The Orange-Yellow Diamond
The Orange-Yellow Diamond
Chapter 1 THE PRETTY PAWNBROKER
On the southern edge of the populous parish of Paddington, in a parallelogram bounded by Oxford and Cambridge Terrace on the south, Praed Street on the north, and by Edgware Road on the east and Spring Street on the west, lies an assemblage of mean streets, the drab dulness of which forms a remarkable contrast to the pretentious architectural grandeurs of Sussex Square and Lancaster Gate, close by. In these streets the observant will always find all those evidences of depressing semi-poverty which are more evident in London than in any other English city. The houses look as if laughter was never heard within them. Where the window blinds are not torn, they are dirty; the folk who come out of the doors wear anxious and depressed faces. Such shops as are there are mainly kept for the sale of food of poor quality: the taverns at the corners are destitute of attraction or pretension. Whoever wanders into these streets finds their sordid shabbiness communicating itself: he escapes, cast down, wondering who the folk are who live in those grey, lifeless cages; what they do, what they think; how life strikes them. Even the very sparrows which fight in the gutters for garbage are less lively than London sparrows usually are; as for the children who sit about the doorsteps, they look as if the grass, the trees, the flowers, and the sunlight of the adjacent Kensington Gardens were as far away as the Desert of Gobi. Within this slice of the town, indeed, life is lived, as it were, in a stagnant backwash, which nothing and nobody can stir.
In an upper room of one of the more respectable houses in one of the somewhat superior streets of this neighbourhood, a young man stood looking out of the window one November afternoon. It was then five o'clock, and the darkness was coming: all day a gentle, never-ceasing rain had been bringing the soot down from the dark skies upon the already dingy roofs. It was a dismal and miserable prospect upon which the watcher looked out, but not so miserable nor so dismal as the situation in which he just then found himself. The mean street beneath him was not more empty of cheerfulness than his pockets were empty of money and his stomach of food. He had spent his last penny on the previous day: it, and two other coppers, had gone on a mere mouthful of food and drink: since their disappearance he had eaten nothing. And he was now growing faint with hunger-and to add to his pains, some one, downstairs, was cooking herrings. The smell of the frying-pan nearly drove him ravenous.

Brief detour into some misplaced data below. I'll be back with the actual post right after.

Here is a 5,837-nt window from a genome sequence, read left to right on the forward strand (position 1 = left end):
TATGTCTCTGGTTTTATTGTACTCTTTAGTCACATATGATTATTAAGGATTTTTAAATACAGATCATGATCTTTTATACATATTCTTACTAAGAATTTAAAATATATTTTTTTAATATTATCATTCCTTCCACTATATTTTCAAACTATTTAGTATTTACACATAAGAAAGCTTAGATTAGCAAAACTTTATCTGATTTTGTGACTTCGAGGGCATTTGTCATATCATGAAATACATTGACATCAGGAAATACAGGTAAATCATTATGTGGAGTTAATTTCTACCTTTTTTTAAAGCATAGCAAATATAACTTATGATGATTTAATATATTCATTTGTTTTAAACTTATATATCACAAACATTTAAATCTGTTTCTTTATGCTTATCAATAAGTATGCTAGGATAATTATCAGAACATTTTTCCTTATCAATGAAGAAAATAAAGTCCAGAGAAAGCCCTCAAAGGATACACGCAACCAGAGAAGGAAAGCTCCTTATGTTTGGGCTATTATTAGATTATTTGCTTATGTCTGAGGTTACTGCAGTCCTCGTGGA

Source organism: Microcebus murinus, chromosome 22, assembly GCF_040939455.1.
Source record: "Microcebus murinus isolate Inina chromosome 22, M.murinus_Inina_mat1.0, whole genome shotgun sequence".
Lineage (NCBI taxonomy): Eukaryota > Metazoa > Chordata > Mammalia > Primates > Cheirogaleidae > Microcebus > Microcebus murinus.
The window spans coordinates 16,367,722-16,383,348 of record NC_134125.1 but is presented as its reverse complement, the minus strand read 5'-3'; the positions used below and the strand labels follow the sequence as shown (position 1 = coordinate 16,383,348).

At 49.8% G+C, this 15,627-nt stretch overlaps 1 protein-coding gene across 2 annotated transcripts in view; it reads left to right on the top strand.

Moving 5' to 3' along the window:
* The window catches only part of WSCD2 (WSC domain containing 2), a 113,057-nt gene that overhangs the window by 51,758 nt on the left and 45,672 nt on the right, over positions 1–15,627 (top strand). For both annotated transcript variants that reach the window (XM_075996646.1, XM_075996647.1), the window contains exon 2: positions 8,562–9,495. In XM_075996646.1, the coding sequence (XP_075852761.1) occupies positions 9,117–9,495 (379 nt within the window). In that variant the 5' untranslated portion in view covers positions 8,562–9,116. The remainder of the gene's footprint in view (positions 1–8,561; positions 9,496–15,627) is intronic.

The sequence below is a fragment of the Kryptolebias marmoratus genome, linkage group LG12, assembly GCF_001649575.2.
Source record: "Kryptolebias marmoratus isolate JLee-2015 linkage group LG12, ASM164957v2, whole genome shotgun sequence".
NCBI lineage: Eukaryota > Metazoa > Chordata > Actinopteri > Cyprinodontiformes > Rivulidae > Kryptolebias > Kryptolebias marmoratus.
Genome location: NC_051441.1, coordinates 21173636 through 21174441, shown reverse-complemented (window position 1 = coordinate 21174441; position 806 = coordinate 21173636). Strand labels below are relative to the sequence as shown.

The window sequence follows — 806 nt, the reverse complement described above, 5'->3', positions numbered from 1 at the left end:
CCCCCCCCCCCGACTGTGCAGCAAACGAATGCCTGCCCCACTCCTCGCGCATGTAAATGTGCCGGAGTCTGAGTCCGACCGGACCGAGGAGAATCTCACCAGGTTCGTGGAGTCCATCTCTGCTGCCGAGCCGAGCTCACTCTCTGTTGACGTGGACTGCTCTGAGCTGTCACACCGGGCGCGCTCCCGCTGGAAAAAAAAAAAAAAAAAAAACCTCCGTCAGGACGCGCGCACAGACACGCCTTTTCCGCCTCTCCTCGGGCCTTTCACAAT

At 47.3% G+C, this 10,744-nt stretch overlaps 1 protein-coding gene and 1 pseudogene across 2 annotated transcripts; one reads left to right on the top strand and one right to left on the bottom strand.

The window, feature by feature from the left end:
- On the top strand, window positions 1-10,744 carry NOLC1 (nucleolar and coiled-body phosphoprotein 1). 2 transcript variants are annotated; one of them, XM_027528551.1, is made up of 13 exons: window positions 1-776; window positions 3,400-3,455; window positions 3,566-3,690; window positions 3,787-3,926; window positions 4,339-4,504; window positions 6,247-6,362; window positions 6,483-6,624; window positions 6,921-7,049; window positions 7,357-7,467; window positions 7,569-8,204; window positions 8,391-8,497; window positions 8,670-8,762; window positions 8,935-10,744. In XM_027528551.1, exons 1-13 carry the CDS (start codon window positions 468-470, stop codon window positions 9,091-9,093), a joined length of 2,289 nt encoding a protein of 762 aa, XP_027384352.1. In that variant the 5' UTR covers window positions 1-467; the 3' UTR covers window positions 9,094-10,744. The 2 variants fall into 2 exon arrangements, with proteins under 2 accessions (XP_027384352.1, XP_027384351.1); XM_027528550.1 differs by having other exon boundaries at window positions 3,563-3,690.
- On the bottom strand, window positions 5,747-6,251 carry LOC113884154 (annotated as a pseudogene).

He turned from the window presently and looked round at the small room behind him. It was a poor, ill-furnished place-cleanliness, though of a dingy sort, its only recommendation. There was a bed, and a washstand, and a chest of drawers, and a couple of chairs-a few shillings would have purchased the lot at any second-hand dealer's. In a corner stood the occupant's trunk-all the property he had in the world was in it, save a few books which were carefully ranged on the chimney-piece, and certain writing materials that lay on a small table. A sharp eye, glancing at the books and the writing materials, and at a few sheets of manuscript scattered on the blotting-pad, would have been quick to see that here was the old tale, once more being lived out, of the literary aspirant who, at the very beginning of his career, was finding, by bitter experience, that, of all callings, that of literature is the most precarious.
A half-hesitating tap at the door prefaced the entrance of a woman-the sort of woman who is seen in those streets by the score-a tallish, thinnish woman, old before her time, perpetually harassed, always anxious, always looking as if she expected misfortune. Her face was full of anxiety now as she glanced at her lodger-who, on his part, flushed all over his handsome young face with conscious embarrassme